The UK must close “loopholes” in its British National (Overseas) visa scheme to protect young people who are most at risk of being prosecuted under Hong Kong’s national security law, its Home Affairs Committee has warned.

The committee tasked with scrutinising Home Office policies said the new scheme should be revised to allow young people between the ages of 18 to 24 to apply for a visa separately if they can show their parents are BN(O) holders.

File photo: Jimmy Lam/United Social Press.

The BN(O) visa scheme introduced in January offers two visa routes — one for BN(O) passport holders and their dependants, and another for their household members, which includes their adult children. Applications for a household member visa must be tied to an application by a BN(O) status holder.

Hongkongers born in British Hong Kong before the handover of July 1, 1997 are eligible for a BN(O) passport.

Wednesday’s report said that many young pro-democracy activists fleeing Hong Kong were most likely estranged from their families, meaning those who were born after 1997 cannot apply for the scheme.

“The Committee warns that loopholes in the scheme could mean that young people aged between 18-24… who make up a significant number of pro-democracy activists and so may be especially vulnerable to political targeting under the new security law, may not be eligible for the scheme even if their parents have BN(O) status,” a statement read.

Causeway Bay, Hong Kong. Parents, kids, aunties, uncles, and young lovers joined together to raise their fists in hope and defiance, their shouts of “Five demands! Not one less!” December 8, 2019. Photo: Ben Marans.

The committee also urged the UK government to set up an expert casework team to process BN(O) applications, to ensure visas are not refused to protesters who have criminal convictions as a result of participating in a peaceful protest, or other politically-motivated acts “which would not be considered offences under UK law.”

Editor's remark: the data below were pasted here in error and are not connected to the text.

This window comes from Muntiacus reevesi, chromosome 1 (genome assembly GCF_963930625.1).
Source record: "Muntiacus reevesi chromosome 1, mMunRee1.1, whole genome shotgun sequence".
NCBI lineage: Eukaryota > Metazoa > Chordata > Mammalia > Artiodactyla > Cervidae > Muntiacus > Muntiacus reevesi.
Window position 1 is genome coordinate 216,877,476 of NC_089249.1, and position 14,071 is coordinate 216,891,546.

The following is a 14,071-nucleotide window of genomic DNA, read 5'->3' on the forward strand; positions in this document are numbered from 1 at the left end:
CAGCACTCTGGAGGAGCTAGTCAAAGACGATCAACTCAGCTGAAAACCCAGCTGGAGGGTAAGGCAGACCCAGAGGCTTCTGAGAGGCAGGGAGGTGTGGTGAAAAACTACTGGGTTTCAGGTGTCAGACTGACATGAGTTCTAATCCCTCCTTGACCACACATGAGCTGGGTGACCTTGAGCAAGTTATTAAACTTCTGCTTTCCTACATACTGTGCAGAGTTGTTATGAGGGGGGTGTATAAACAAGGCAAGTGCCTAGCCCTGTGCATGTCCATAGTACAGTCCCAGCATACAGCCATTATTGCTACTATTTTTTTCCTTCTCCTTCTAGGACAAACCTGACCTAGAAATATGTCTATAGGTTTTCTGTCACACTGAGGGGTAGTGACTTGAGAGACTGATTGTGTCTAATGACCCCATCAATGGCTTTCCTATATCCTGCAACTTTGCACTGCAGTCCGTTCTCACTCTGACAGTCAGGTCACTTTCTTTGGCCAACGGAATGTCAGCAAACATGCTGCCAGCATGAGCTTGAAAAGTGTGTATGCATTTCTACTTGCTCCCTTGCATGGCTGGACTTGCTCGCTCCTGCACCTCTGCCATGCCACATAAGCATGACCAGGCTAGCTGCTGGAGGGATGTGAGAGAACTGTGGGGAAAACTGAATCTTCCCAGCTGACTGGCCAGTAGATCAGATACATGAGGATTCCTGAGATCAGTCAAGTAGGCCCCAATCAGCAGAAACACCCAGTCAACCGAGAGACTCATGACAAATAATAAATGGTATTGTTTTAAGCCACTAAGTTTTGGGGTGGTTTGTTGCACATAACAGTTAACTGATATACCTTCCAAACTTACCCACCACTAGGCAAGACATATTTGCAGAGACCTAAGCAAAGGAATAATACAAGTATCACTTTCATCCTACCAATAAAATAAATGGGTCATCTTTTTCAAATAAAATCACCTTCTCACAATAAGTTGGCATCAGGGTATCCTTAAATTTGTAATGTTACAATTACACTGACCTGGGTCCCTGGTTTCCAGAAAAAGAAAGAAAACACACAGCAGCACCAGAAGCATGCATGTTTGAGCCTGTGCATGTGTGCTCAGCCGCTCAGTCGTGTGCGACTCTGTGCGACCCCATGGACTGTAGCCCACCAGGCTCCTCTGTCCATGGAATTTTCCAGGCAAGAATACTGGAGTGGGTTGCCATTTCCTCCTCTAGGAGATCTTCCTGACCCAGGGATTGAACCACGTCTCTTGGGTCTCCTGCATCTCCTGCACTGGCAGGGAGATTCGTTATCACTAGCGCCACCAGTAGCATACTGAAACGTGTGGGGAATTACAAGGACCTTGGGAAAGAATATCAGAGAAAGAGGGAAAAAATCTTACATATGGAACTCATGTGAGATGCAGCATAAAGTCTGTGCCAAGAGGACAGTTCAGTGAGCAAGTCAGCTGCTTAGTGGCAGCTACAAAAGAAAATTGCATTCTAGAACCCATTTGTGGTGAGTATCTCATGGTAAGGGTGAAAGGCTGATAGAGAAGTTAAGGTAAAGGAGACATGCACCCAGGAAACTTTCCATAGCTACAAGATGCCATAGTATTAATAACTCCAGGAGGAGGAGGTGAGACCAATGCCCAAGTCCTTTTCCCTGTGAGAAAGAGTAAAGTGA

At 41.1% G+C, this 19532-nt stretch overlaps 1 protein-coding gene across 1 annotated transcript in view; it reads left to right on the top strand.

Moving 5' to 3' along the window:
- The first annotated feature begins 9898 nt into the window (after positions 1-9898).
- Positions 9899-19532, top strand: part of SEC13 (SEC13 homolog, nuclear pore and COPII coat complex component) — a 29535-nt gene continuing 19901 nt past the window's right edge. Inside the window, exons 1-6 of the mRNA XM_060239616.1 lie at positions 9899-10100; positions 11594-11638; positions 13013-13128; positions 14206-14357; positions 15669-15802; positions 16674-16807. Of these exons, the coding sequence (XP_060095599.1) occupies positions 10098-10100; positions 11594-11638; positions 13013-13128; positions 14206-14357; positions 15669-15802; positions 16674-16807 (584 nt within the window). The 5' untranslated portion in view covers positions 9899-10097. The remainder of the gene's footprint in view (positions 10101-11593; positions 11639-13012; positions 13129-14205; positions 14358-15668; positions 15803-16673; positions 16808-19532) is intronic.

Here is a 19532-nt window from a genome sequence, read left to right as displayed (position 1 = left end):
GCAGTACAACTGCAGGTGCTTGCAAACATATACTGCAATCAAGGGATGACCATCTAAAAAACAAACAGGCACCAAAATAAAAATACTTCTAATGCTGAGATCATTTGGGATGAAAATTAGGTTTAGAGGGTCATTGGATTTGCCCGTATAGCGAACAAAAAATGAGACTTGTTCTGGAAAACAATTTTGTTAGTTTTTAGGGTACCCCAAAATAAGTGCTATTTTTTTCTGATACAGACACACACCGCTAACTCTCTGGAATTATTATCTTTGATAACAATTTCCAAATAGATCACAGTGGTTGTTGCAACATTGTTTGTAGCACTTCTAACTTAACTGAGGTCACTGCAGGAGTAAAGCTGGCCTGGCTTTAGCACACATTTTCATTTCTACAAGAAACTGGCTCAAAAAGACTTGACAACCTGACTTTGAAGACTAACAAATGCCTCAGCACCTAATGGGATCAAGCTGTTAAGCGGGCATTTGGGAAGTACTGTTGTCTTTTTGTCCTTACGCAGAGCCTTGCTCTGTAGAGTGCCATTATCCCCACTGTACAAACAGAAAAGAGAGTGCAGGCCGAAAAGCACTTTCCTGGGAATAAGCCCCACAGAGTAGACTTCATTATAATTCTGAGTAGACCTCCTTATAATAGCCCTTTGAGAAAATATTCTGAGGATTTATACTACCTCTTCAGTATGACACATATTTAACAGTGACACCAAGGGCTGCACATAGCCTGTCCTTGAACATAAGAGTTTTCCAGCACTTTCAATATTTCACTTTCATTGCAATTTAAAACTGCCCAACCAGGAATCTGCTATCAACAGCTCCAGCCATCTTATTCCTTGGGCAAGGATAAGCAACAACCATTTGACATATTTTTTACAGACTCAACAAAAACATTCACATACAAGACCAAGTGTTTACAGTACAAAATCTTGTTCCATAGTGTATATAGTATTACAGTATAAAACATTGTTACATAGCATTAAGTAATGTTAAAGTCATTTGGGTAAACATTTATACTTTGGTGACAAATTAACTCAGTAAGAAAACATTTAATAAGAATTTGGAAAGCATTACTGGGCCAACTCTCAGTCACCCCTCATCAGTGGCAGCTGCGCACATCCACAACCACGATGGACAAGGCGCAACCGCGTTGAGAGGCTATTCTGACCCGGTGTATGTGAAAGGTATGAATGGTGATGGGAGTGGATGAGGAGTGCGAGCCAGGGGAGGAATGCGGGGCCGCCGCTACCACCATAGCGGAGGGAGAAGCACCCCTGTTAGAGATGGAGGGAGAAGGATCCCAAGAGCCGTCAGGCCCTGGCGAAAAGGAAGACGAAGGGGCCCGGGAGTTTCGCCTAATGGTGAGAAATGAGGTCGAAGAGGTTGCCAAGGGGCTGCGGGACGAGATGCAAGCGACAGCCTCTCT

Other measures suggested to protect young Hongkongers included means-tested fee-waivers for visa-related costs and improving official data on the evolving situation in Hong Kong for better processing of asylum applications. The committee also recommended Hongkongers be charged lower domestic higher education fees.

The committee called for the establishment of a new BN(O) resettlement panel to help newly-arrived Hongkongers’ to settle into their new communities.

A British Airways plane in the Hong Kong International Airport. File photo: Chris Sutton, via Flickr.

“Individuals and families arriving from Hong Kong will contribute to our economy and enrich the life of our communities. It is essential that the Government now works with local authorities to provide Hongkongers with a smooth and supportive process of integration into our communities,” committee chair Yvette Cooper said.

The UK has already pledged HK$460 million in funding to help newly-arrived Hongkongers settle in their new homes.

BN(O) visas

Following Beijing’s imposition of the national security law on Hong Kong last year, the UK announced a new BN(O) visa scheme allowing holders to live and study in the UK for a period of five years, with a path to citizenship.

In response, Beijing and Hong Kong stopped recognising the BN(O) passport as a valid travel document.

Since the new visa was implemented in January, more than 34,000 people have applied for the visa. The UK estimates up to 322,000 Hongkongers may apply for the scheme over the next five years.

People queuing to check in for a flight to London at the Hong Kong International Airport. Photo: Candice Chau/HKFP.

Long queues have formed at the airport for flights leaving for the UK in recent weeks.

The national security law, which criminalises secession, subversion, terrorist acts and collusion with foreign forces and imposes penalties up to life imprisonment, has been slammed by Western governments as “draconian.”

Since the law’s imposition, the UK has accused Beijing of violating its handover agreement with London, which guaranteed Hong Kong’s rights, freedoms, and autonomy for 50 years.

International rights groups say authorities have used the Beijing-imposed security law to quash political dissent and seriously undermine Hong Kong’s human rights in the year since it came into force. Over 10,000 protesters have been arrested in relation to 2019’s pro-democracy protests and unrest, most of them young people. The local authorities, however, have said it has brought peace and stability, and has only affected a small minority of people.

Rhoda Kwan

Rhoda Kwan is HKFP's Assistant Editor. She has previously written for TimeOut Hong Kong and worked at Meanjin, a literary journal. She holds a double bachelor’s degree in Law and Literature from the University of Hong Kong.